How did this series first niggle into your mind? It has ties to Seattle, and Whidbey Island as well, right?

Sandra Leesmith said...

Good morning Sandra and welcome to Seekerville.

Sure is fun to read about your journey to become a writer. I love that you received your first rejection at age 13.

And wow, just the covers of your books are yummy.

So do you live in Washington? We just spent a month there along the coast this summer. Gorgeous country.l

Tina the hot chocolate hits the spot.

Rose said...

Hi Sandra,

I just signed up to become a fan of yours on Facebook. I love your covers but they make me hungry!

It sounds like you had hands on research, can you tell us more about the demands of being a chef/baker?


RRossZediker at Yahoo dot com

Pepper Basham said...

Oh Sandra,

I've got to read some of your books. On every cover are two of my favorite things: romance and food. Gotta love that.

Sandra, I only kept the barbies that survived my hair styling attempts. Unfortunately, those were very few ;-)

Thanks so much for being here.

Thanks for the CHOCOLATE criossants. Yummy! and hot chocolate. Oh wow, my day is starting out so well.

Ruth Logan Herne said...

I am so totally in on the hot chocolate and chocolate croissants...

Oh, yum.

And Sandra, yes, this sounds enchanting and fun. Great coupling of wonderful things, food and romance...

This is me looking for your theory on...

How much romance does a girl need to offset good food caloric intake and HOW on earth do we do that while causing ourselves as little pain as possible?

Just wondering, kid. Any and all advice is greatly appreciated. :)

Welcome aboard,Sandra, and I want to hear more about the upper West Coast. Our Sandra has tempted me with tidbits in her writing, and Nora Roberts set a series up in the Washington Olympic National Park, didn't she?

I remember being in awe of the descriptions. Can't wait to read these books.


Julie Lessman said...

Hey, Sandra, welcome to Seekerville!! Love your covers and titles ... especially with a cup of hazelnut coffee! With covers like that, sounds like I need to devour your books, so count me in -- I became a fan on FaceBook.

And I am so impressed you went all the way to Paris to research your novels and yes, a little bit jealous ... :)


Audra Harders said...

Good morning, Sandra! Welcome to Seekerville!

I'm so sorry you had to actually go to France for research. You poor dear. How did you survive?

More importantly, did you bring back lots of yummy ways to recreate the pastries and desserts : ) I mean, you have to have your priorities in order!~!!!!

Besides the chocolate croissants, Tina had a marvelous idea: I've added your series to my Christmas wish list, too. Great idea!

Unfortunately, my french is limited to *fax paux* so though I'd love to sprinkle in a bit of the flavor of the day, I'm afraid I'd only make a fool of myself. Can't have that!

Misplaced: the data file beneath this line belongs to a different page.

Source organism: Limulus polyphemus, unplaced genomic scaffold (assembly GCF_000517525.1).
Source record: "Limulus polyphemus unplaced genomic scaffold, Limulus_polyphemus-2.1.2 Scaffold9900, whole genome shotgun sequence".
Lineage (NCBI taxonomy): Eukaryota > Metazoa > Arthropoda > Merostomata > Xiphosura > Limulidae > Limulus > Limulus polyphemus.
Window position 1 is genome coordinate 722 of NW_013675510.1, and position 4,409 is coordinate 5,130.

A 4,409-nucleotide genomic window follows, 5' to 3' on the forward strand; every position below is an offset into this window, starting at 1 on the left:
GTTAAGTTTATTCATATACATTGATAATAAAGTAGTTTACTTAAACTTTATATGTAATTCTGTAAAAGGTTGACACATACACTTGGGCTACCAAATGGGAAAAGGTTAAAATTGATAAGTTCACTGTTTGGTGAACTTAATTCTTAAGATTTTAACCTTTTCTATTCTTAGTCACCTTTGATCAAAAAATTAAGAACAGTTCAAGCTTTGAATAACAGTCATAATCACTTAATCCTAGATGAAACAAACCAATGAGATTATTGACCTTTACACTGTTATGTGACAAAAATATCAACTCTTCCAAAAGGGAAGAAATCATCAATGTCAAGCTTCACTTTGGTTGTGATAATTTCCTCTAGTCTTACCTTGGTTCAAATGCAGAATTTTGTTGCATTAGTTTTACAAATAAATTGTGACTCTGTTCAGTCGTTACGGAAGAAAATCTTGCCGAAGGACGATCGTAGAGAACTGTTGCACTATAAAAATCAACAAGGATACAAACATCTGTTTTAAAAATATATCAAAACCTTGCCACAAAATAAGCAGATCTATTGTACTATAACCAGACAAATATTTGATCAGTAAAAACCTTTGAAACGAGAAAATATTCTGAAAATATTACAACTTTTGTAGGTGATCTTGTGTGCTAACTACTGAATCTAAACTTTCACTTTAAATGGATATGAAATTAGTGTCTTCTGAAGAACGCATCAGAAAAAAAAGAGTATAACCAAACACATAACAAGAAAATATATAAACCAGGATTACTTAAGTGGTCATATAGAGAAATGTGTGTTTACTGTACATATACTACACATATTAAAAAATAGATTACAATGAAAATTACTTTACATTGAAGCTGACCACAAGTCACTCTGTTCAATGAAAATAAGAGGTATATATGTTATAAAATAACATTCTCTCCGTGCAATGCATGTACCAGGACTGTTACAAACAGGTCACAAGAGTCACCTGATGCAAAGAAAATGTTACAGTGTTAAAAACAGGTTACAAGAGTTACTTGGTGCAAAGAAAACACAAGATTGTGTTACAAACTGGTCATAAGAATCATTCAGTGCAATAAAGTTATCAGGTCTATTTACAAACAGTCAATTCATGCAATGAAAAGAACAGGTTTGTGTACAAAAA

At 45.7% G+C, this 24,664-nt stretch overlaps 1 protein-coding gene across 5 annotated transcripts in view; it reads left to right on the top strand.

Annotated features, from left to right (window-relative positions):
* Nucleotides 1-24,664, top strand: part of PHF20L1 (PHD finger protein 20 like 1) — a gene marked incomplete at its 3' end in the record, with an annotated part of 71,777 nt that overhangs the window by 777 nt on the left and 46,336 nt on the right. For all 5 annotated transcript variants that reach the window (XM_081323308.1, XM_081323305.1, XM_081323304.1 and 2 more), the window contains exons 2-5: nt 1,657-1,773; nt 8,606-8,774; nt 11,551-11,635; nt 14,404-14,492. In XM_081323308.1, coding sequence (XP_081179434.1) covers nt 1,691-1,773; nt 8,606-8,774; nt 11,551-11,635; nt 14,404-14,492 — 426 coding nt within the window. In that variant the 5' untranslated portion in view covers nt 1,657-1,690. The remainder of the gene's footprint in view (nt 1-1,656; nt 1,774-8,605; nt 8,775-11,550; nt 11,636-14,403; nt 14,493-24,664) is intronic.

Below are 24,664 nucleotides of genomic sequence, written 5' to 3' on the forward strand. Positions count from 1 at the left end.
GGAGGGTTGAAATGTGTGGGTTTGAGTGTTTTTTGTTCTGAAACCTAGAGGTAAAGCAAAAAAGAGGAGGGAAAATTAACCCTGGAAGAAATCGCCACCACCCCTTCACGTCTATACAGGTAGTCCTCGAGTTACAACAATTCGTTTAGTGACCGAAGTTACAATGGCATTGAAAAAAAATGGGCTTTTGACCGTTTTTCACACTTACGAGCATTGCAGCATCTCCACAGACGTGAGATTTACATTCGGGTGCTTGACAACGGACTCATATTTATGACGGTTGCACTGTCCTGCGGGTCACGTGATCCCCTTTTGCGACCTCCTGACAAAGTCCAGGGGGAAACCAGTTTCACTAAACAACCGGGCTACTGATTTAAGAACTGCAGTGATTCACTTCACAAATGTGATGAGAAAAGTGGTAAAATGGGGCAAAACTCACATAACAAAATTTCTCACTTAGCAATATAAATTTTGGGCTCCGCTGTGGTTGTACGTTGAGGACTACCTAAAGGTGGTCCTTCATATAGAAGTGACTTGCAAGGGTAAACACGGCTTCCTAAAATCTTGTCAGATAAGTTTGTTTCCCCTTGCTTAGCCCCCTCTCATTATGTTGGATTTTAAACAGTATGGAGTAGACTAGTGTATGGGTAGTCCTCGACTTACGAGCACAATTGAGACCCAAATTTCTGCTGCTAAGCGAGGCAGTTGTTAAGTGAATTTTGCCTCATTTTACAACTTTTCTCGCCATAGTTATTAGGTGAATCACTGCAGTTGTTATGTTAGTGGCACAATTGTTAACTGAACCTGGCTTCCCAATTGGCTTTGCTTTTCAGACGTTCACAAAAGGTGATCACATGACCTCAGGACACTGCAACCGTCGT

So glad you joined us today, Sandra! Looking forward to hearing about all your research ties today!

Okay, pass the croissants.

HOMEMADE marshmallows? Gotta try those...

Melanie Dickerson said...

Tina, I want the recipe for homemade marshmallows.

Sandra, since you write for adults and children, what do you like to write most? How did your first contract come about? I'm curious.

Jane Wells said...

Sorry about the France trip. The things we have to do as writers. . .
What is the difference between a focus group and a critique group? I appreciate your opinion on limiting the number of 'readers' for a WIP. Kind of like, too many cooks spoil the broth?
Thanks for your post,
Jane Wells

Anonymous said...

I would love to win and read this book! Want to read all of Sandra's books. I have signed up for her newsletter. Please enter me. Thanks.

Sarah Forgrave said...

Mmm, I think if I wrote a series like this one, I would gain too much weight. Just seeing those front covers has me craving chocolate! :-) What a fun series idea!

Sandra said...

Good morning! I'm answering the first batch of questions before the morning latte, so if the later answers make more sense, c'est la vie!

I do live in lovely Washington State. Although I am originally from Minnesota, and have lived for a couple of years each in New Jersey and Arizona, we've lived in the Pacific Northwest for nearly two decades and I consider it my home. The leaves are nearly all changed around my house, and the lake behind our house is beginning to reflect gunmetal skies more often than blue. But it's not raining today!

So ... as for becoming a chef/baker. Although we don't have a formal apprentice program in this country, like they do in France, most chefs/bakers actually do apprentice either with or without formal schooling. They work their way up in kitchens, learning as they go. Dishwasher, prep chef (chopping and slicing), sous chef, chef. "Chef" is a formal title, like "Doctor." So the kitchen staff would say, "What time would you like that today, Chef?"

Baking is more precise than cooking. Ingredients must all be meaured right and recipes followed more exactly. So bakers tend to be much more precise people and chefs perhaps a bit more spontaneous. They all keep insane hours, 15 hour days.

There are a lot of culinary programs throughout the country, hosted everywhere from community colleges to Art Institutes to private schools. Of course the Creme de la creme is the Culinary Institute of America, located in upstate New York, with a brance in wine country, California.

G.R.I.T.S. said...

Hi, I just signed up for your e-mails and as a friend on Facebook...can't wait to read some of your books!!!

Rae Byuel

Sandra said...

I have to say, while I do love a good chocolate croissant (called pain au chocolate, or chocolate bread, in French) Almond Croissants, when done right, are my true favorites.

Hmm. Wonder if I have time to drive up to Belle Pastry this morning...